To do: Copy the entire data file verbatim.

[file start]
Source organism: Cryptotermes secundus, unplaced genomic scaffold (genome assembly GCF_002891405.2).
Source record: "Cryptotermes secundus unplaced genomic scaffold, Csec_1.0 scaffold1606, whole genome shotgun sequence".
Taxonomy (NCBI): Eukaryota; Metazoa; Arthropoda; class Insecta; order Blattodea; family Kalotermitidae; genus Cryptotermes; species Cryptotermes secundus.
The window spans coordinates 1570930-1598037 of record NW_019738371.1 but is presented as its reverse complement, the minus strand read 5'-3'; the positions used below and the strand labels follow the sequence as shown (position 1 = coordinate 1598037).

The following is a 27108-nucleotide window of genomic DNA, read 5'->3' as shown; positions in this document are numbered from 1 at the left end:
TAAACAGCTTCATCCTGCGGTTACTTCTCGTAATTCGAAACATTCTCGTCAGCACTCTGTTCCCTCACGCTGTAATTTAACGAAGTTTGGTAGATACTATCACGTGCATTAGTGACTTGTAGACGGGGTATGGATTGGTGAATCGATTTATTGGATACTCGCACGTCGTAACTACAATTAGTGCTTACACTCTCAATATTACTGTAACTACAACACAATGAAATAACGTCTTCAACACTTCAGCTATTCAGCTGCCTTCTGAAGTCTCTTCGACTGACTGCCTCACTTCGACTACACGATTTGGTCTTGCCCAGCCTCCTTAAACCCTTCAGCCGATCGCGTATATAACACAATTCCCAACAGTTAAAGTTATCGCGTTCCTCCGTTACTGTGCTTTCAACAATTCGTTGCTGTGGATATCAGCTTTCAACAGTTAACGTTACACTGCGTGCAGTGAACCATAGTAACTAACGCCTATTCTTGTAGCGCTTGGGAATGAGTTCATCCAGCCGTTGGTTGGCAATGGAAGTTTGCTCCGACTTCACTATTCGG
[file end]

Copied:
Source organism: Cryptotermes secundus, unplaced genomic scaffold (genome assembly GCF_002891405.2).
Source record: "Cryptotermes secundus unplaced genomic scaffold, Csec_1.0 scaffold1606, whole genome shotgun sequence".
Taxonomy (NCBI): Eukaryota; Metazoa; Arthropoda; class Insecta; order Blattodea; family Kalotermitidae; genus Cryptotermes; species Cryptotermes secundus.
The window spans coordinates 1570930-1598037 of record NW_019738371.1 but is presented as its reverse complement, the minus strand read 5'-3'; the positions used below and the strand labels follow the sequence as shown (position 1 = coordinate 1598037).

The following is a 27108-nucleotide window of genomic DNA, read 5'->3' as shown; positions in this document are numbered from 1 at the left end:
TAAACAGCTTCATCCTGCGGTTACTTCTCGTAATTCGAAACATTCTCGTCAGCACTCTGTTCCCTCACGCTGTAATTTAACGAAGTTTGGTAGATACTATCACGTGCATTAGTGACTTGTAGACGGGGTATGGATTGGTGAATCGATTTATTGGATACTCGCACGTCGTAACTACAATTAGTGCTTACACTCTCAATATTACTGTAACTACAACACAATGAAATAACGTCTTCAACACTTCAGCTATTCAGCTGCCTTCTGAAGTCTCTTCGACTGACTGCCTCACTTCGACTACACGATTTGGTCTTGCCCAGCCTCCTTAAACCCTTCAGCCGATCGCGTATATAACACAATTCCCAACAGTTAAAGTTATCGCGTTCCTCCGTTACTGTGCTTTCAACAATTCGTTGCTGTGGATATCAGCTTTCAACAGTTAACGTTACACTGCGTGCAGTGAACCATAGTAACTAACGCCTATTCTTGTAGCGCTTGGGAATGAGTTCATCCAGCCGTTGGTTGGCAATGGAAGTTTGCTCCGACTTCACTATTCGG